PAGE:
Declining grain prices, the Conservative government’s ongoing minority status and the current global financial crisis may help protect the Canadian Wheat Board’s single marketing desk “for a while longer,” a U.S. ag agency’s report suggests.
The Global Agriculture Information Network (GAIN), operated by the U.S. Department of Agriculture’s Foreign Agriculture Service (FAS), noted in a recent weekly report on Canadian agriculture that the current Conservative government on Oct. 14 “failed for the third time to win a majority and therefore still needs the support of at least one opposition party to pass legislation.”
With all three opposition parties having expressed support for the CWB and opposing the Conservatives’ recent plans to deregulate the single desk for barley, legislating an end to the CWB’s single desk for Prairie barley or wheat is unlikely, the report suggested.
“Aside from the government being too busy trying to navigate the global financial crisis to make dismantling the CWB a priority, the popularity of the (CWB) and its single-desk seller status tends to increase in times of global economic slowdowns,” the report said.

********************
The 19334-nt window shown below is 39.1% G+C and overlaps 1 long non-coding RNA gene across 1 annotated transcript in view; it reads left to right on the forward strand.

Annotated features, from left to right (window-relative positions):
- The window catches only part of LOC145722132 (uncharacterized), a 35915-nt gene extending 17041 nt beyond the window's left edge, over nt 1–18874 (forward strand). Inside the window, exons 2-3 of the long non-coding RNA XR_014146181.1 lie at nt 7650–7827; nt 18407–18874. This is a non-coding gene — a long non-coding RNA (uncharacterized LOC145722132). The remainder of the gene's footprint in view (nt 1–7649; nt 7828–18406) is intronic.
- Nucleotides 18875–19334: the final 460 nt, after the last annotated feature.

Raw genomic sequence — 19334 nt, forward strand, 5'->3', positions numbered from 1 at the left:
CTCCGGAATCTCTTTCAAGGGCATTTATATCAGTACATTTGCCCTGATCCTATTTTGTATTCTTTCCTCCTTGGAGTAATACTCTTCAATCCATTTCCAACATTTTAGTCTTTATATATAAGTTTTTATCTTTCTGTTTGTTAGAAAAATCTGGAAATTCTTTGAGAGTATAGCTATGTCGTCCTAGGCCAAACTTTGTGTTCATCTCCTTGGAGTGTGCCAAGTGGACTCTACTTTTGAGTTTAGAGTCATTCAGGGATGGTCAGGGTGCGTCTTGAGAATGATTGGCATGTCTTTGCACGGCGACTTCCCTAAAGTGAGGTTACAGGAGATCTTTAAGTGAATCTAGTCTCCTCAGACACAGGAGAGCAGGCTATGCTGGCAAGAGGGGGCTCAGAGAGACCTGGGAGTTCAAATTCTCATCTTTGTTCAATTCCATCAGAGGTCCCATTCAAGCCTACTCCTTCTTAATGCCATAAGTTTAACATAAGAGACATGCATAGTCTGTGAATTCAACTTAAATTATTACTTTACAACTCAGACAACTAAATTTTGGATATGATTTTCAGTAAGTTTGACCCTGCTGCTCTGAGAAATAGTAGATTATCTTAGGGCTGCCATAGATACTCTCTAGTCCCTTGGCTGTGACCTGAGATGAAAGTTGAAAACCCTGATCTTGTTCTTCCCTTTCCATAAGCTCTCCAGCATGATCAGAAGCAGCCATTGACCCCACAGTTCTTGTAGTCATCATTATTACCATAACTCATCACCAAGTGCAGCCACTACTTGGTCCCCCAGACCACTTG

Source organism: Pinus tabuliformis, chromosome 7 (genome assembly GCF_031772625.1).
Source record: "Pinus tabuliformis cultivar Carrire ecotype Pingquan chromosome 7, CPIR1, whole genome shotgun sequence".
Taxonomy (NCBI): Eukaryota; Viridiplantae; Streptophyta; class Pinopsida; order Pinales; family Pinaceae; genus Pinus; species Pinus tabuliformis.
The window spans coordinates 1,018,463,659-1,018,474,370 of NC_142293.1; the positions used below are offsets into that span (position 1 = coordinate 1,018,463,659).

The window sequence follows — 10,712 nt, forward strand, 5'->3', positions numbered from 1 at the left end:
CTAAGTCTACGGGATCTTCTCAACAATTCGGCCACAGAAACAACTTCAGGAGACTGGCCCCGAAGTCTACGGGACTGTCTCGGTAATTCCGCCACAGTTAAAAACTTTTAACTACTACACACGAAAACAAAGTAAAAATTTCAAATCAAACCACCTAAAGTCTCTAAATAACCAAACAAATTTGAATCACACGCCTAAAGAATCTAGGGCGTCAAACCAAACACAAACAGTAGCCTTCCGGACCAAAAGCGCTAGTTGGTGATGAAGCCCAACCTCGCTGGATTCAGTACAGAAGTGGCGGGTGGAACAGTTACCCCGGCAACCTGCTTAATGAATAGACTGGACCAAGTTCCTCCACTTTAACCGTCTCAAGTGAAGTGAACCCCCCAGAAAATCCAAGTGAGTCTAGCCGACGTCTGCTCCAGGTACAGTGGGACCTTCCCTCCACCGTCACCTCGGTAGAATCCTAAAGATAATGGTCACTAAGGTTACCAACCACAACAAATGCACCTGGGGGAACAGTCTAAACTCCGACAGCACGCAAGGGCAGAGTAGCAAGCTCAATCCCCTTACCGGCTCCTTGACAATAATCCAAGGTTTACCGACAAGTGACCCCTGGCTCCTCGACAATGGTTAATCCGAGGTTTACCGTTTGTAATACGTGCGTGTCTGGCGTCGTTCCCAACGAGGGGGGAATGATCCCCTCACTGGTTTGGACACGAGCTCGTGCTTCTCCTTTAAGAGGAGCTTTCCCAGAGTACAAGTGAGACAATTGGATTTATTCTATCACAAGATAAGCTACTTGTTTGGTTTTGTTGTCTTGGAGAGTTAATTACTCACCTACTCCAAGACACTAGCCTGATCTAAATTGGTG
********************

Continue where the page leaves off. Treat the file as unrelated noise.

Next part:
The report acknowledged the current CWB director elections may potentially see the number of “pro-monopoly” directors on the CWB board move from a “slim majority” to a minority, and if that shift were to happen, “the board would likely take the (CWB) in a more open-market direction.”
However, the report cited “industry analysts” as saying a shift in the makeup of the board to a pro-deregulation stance is “less likely to occur now than if elections had taken place in the spring when grains prices peaked.”
With the world economy slowing and with difficulty expected in marketing current substantial harvests due to the current credit crisis, the FAS report said “a majority of producers may feel more secure selling through the CWB, thereby limiting the likelihood of pro-free market directors being elected in the November director elections.”
The report was prepared for USDA by FAS agricultural specialists at the U.S. Embassy in Ottawa.